Since the DC Universe brought back its multiverse in 2006 with their year-long weekly series 52, we’ve seen surprisingly little of the multiverse as a whole. They’ve made a few appearances in mini-series and crossover events, but at a time when comics seem to be spinning off every few months, it seems strange we’ve seen so few series devoted to the myriad of possibilities in DC’s mapped out multiverse. Well, one of them, as it seems every medium has a different multiverse.
For this list, we’re looking at a collection of Earths we’d like to see more of. Not just in terms of simple guest appearances, but full-on mini-series or original graphic novels, or even complete ongoings. Full of potential to tell stories that wouldn’t be explored in the main comics; hopefully, one day, DC opens up the gates to some of these alternate Earths.
This is the least safe pick on the list, as there’s no obvious connection to the usual DC Comics characters. But Earth-48 feels like what we should’ve gotten coming out of Final Crisis. It’s an entire world made up of super-beings that were bred to protect the Multiverse.
They’ve been exposed to rapid evolution, resulting in the entire planet from the trees to the animals to the people being “super.” As silly as that sounds, there’s a great concept behind it. This is the so-called “Fifth World,” made up of beings who are meant to battle against Darkseid. The New Gods and the Forerunners, locked in an eternal struggle with the ultimate evil of the multiverse.
Obviously inspired by Batman: Red Rain, this was a world where the “Blood League” rules over everyone as super-vampires. While a bit absurd, it could be fun to experiment with a DC world where horror is the prevailing tone.
Perhaps, DC could take Grant Morrison’s version of Frankenstein - the ultimate monster hunter - and have him and S.H.A.D.E. fight an almost impossible battle against the World’s Mightiest Heroes. That should make for a compelling read. The story only becomes more compelling if we include the possibility of some of the League rebelling against their bloodthirsty nature, and trying to bring some form of light back to the world.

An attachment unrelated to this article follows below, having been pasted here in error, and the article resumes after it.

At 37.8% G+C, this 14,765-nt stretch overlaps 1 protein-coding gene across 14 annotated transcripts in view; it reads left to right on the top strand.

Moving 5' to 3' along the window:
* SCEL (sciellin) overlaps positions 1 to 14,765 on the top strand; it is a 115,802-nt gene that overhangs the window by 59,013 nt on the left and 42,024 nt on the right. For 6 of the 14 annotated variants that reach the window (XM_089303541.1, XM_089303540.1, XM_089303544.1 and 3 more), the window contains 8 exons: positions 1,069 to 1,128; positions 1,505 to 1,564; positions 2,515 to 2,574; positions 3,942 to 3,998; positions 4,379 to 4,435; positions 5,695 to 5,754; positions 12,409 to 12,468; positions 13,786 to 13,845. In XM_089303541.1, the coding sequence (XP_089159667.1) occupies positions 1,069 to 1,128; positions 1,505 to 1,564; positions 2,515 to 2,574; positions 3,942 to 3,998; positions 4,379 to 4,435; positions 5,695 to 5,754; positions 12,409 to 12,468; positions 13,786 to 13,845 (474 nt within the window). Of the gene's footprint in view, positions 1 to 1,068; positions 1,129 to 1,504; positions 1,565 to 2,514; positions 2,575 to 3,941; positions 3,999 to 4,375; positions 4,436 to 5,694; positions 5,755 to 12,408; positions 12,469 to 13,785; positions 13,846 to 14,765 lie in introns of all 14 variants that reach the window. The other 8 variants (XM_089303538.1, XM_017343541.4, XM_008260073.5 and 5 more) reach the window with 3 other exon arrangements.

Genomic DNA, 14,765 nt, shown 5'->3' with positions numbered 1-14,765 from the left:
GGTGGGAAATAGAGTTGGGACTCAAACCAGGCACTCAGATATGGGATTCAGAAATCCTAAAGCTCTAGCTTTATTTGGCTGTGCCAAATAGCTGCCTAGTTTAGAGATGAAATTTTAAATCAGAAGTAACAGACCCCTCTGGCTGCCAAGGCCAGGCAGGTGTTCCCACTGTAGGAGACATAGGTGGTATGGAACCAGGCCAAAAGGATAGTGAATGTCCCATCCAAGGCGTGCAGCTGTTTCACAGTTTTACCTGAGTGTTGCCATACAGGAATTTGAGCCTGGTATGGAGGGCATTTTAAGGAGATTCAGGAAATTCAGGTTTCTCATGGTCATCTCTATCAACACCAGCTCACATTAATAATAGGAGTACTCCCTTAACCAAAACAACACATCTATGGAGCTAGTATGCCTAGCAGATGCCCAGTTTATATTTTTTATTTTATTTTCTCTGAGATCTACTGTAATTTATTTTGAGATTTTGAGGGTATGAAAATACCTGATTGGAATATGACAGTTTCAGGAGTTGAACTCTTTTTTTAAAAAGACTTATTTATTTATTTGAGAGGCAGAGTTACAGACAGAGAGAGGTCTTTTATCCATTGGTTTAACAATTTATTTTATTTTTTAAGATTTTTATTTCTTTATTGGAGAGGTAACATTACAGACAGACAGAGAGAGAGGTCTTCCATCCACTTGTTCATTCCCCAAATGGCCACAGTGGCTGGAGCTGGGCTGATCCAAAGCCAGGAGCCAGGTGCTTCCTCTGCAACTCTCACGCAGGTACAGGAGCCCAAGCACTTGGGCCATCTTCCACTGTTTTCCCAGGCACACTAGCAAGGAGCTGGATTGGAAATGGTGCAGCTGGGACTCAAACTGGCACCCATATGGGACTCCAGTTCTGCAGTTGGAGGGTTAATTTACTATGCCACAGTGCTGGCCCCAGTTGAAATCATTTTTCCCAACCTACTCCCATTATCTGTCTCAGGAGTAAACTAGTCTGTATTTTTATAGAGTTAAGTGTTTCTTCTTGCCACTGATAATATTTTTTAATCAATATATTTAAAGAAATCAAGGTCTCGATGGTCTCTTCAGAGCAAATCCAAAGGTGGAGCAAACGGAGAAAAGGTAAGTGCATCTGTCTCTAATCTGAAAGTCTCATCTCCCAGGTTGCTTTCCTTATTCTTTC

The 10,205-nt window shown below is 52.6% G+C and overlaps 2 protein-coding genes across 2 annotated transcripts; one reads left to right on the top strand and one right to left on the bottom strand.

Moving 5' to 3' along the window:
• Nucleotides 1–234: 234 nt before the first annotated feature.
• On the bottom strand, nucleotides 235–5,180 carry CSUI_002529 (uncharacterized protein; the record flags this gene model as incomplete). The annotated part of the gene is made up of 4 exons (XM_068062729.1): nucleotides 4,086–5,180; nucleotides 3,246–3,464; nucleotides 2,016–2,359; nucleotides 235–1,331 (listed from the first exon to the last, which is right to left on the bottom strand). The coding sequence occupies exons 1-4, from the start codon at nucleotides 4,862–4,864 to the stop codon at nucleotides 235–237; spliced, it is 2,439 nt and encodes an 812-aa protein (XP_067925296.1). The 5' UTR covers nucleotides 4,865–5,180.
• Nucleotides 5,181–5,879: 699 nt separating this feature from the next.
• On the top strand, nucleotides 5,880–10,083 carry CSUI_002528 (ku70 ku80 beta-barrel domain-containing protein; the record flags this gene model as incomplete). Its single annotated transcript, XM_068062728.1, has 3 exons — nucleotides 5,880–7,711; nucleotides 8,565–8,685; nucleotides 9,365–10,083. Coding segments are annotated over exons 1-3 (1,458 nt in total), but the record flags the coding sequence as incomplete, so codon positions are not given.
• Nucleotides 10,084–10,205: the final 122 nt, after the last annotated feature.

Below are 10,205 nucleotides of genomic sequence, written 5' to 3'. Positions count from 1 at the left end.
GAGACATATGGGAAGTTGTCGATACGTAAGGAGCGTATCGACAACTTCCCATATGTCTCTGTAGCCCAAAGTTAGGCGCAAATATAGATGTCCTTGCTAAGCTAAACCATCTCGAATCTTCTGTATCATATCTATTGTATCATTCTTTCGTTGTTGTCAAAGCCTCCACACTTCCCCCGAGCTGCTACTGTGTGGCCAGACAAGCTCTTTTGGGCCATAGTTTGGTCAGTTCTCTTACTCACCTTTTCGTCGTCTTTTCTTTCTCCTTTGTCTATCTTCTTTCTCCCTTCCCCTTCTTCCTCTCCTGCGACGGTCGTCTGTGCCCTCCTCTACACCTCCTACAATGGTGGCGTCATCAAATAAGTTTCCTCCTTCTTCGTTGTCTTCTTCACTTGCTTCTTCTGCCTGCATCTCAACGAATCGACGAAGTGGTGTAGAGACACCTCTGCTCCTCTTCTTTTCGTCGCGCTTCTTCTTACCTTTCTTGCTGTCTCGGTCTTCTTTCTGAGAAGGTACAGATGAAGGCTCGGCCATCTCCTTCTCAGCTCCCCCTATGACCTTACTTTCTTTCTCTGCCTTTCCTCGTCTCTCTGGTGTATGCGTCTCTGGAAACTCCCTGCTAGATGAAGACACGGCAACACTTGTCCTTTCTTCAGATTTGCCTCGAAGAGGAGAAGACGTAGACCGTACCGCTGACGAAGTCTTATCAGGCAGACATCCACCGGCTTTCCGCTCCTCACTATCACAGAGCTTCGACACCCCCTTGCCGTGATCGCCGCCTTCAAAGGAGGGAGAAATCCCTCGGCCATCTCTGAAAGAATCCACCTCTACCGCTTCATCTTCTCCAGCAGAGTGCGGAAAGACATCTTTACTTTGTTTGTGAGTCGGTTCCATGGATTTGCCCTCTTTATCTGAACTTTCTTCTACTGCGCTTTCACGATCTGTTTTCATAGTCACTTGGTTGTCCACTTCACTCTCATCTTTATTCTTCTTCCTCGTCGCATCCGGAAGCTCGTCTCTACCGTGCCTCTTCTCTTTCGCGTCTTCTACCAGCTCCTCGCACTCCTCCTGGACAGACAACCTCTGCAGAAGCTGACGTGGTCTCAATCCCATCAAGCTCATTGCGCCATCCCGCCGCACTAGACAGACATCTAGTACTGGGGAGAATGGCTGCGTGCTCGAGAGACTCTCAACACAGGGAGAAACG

John Byrne’s “Generations” is probably one of the best usages of the Elseworlds branding from the era where that branding was still relevant. The core concept was that Superman and Batman both appeared in the 1930s and continued to age normally.
They had families and newer heroes appeared over time. Though Byrne’s storyline is pretty complete, both the designs and the basic idea are worth re-using. What would the DC Universe look like if it developed in real-time?
DC’s version of Waterworld. Taking place on an Earth where climate change forced everyone to pay the ultimate sacrifice, we’re left with a post-apocalyptic world drowning in the ocean. In this world, there’s a crew of heroes sailing the seas in the Flying Fox, as Captain Leatherwing and his partner Robin Redblade fight to keep people safe.
This probably doesn’t have the sea legs to run a full ongoing, but there’s no way this couldn’t work for at least a few OGNs - it’s literally Justice League, but with pirates. Why the League all look so vastly different remains to be seen, but that seems like the point of doing stories set in this world.
We’ve seen more of this version of the multiverse than any other from the worlds that have been established in the Post-New 52 landscape and aren’t just holdovers from the original multiverse. It’s a world where a young man named Calvin Ellis isn’t just Superman but he’s also the President of the United States of America.